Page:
I remember reading this article, ‘KENYA: Condom recycling highlights gaps in HIV prevention programming‘, a few years ago and thinking it very unlikely to be of great significance. In a country where not that many people use condoms, how many could be reusing condoms? Apparently condom use is higher in urban areas, but so is the supply of condoms; HIV prevalence is also higher. But in rural and isolated areas, where all health services and commodities are in short supply, HIV prevalence tends to be a lot lower.
More recently I read this article, ‘Reuse of condoms in Makete [Tanzania] stymie fight against HIV‘. That struck me as being even less likely. You don’t need an awareness of HIV to find the idea of reusing a condom that has been used by someone else already, perhaps several people, disgusting. How many people could possibly be persuaded to ‘rent’ a used condom? And if there are people who can sell snow in the Antarctic, as the saying goes, why are they not being recruited by USAID and their partners to sell or distribute fresh, new condoms, given that these parties have been struggling to do so for years without having much impact?
The first article is from the UN’s IRIN, which can be notoriously unreliable. It includes a photo of a man washing a condom in a basin of turbid water. Apparently he also hangs them out to dry. Quite surprising in a predominantly Muslim area, where even people who use condoms would be unlikely to draw attention to it. The man in the photo is reported to be HIV positive and wishing to protect his wife.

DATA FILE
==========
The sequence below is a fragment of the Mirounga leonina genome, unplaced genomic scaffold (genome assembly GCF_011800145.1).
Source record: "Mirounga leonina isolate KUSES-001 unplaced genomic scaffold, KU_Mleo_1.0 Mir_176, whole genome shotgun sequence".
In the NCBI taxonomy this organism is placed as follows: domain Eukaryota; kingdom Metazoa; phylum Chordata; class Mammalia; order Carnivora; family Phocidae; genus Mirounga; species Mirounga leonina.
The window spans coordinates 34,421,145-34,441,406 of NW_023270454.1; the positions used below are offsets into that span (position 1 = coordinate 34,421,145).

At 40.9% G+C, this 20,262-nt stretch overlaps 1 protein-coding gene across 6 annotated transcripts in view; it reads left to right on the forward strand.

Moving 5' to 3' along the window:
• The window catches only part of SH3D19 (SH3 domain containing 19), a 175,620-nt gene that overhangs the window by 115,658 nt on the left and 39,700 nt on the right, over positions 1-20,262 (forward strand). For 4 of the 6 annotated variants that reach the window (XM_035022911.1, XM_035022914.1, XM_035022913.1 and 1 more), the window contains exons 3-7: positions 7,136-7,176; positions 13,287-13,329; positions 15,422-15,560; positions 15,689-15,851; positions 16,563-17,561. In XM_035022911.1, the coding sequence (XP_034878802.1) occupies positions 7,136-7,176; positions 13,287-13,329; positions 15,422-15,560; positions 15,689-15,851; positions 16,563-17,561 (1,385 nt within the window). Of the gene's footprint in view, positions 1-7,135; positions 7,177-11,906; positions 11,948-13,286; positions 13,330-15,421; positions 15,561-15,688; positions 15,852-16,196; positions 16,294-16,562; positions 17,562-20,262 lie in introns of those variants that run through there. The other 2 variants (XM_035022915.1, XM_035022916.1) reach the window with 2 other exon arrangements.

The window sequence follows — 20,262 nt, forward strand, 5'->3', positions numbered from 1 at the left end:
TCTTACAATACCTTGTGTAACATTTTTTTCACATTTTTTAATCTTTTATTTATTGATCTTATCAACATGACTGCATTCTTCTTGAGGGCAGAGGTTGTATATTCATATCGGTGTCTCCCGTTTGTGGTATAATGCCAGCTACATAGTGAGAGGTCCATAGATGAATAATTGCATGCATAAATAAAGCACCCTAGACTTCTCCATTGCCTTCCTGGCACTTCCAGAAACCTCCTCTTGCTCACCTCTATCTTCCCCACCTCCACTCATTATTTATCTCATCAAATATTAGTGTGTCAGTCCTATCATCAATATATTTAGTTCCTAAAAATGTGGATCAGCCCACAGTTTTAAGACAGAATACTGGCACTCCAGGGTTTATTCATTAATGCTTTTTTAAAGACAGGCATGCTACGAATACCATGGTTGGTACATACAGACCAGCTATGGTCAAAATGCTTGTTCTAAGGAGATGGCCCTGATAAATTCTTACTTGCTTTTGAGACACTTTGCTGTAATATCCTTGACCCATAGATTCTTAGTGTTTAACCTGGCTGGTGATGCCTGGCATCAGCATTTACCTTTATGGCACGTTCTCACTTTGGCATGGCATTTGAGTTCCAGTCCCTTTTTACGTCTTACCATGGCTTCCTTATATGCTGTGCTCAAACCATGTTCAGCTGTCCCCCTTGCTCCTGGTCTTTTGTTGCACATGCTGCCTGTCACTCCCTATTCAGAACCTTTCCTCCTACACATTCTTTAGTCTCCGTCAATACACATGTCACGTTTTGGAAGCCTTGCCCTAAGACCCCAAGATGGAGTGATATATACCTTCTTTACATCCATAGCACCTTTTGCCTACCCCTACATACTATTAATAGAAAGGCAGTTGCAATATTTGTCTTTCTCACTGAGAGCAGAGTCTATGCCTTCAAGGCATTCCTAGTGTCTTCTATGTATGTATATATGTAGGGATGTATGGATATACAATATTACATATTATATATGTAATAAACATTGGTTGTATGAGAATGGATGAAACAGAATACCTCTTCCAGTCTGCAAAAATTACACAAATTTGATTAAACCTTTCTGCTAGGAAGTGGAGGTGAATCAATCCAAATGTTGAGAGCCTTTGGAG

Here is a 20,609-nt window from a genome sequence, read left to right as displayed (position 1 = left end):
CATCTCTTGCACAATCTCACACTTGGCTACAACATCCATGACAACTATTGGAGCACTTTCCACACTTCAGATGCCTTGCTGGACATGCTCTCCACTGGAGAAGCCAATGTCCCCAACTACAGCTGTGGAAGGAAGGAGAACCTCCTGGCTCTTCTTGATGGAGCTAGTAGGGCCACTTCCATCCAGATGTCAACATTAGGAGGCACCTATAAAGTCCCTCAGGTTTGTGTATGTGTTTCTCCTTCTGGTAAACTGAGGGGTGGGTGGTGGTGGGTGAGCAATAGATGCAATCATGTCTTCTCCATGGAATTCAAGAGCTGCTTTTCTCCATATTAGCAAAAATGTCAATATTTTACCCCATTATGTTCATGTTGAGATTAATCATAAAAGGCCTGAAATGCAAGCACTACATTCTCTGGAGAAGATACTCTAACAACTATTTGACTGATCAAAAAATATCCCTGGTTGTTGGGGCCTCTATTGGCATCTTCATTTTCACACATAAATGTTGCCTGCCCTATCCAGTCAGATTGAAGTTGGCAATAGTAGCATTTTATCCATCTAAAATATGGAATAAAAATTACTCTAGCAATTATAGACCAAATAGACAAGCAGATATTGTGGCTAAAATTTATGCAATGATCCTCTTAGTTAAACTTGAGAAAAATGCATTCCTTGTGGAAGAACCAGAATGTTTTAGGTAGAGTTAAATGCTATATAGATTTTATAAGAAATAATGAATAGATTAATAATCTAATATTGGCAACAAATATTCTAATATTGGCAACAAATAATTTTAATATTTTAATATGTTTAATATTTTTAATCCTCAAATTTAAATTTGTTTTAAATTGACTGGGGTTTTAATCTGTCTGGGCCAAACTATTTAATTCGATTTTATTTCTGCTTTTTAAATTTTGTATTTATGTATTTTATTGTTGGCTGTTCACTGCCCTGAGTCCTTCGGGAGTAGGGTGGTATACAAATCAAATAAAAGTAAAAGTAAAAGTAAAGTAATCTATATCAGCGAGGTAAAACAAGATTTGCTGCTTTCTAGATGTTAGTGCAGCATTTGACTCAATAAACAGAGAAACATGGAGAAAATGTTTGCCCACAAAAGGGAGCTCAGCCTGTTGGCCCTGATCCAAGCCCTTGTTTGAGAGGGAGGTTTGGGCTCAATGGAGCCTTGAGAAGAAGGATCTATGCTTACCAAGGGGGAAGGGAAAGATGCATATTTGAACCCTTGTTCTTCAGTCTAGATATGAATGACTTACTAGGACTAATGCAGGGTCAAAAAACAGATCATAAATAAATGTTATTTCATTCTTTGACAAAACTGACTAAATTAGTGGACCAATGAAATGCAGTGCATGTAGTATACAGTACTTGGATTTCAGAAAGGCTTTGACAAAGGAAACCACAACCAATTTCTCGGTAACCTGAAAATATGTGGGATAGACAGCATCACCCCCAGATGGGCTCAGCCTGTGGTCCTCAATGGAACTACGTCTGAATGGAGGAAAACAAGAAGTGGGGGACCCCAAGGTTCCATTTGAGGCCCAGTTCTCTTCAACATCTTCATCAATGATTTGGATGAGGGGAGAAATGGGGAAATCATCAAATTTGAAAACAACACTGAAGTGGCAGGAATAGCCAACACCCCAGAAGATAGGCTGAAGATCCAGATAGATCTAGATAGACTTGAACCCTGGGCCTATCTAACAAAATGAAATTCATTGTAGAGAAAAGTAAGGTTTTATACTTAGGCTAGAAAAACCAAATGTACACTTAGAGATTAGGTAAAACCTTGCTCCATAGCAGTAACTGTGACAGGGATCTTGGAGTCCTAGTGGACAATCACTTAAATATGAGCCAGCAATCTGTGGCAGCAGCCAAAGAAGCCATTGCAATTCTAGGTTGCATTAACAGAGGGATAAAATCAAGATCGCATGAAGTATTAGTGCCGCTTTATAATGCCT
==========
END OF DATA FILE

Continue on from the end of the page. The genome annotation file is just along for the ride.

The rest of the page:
The second article appears in several Tanzanian sources and relates the story of a disappointed trader who hires out condoms by the night and fines people who keep them for any longer. I wonder how much he charges for the inevitable tear. We are told that this man’s disappointment stems from the fact that he has to trade further and further from the town now that the word is getting around that condoms shouldn’t be reused. But if he is as good as the article says, he should be able to make a killing selling new condoms for a nominal price, even the same price as he is said to charge for renting them.
With both of these stories I can’t help feeling they are, at best, non-stories, maybe a result of journalists trying to build something up out of an isolated incident; perhaps even journalists who have been duped into believing stories that they hoped so very much to find that people felt sorry for them and made the whole thing up. I often wonder how many ‘stories’ have their origin in some piece of rubbish penned by a thoughtless journalist, but that everyone reads and then confirms later, as if they knew it all first hand, life imitating art, so to speak. I’m not sayint that such things never happen, just that they are not really as momentous as they are made out to be.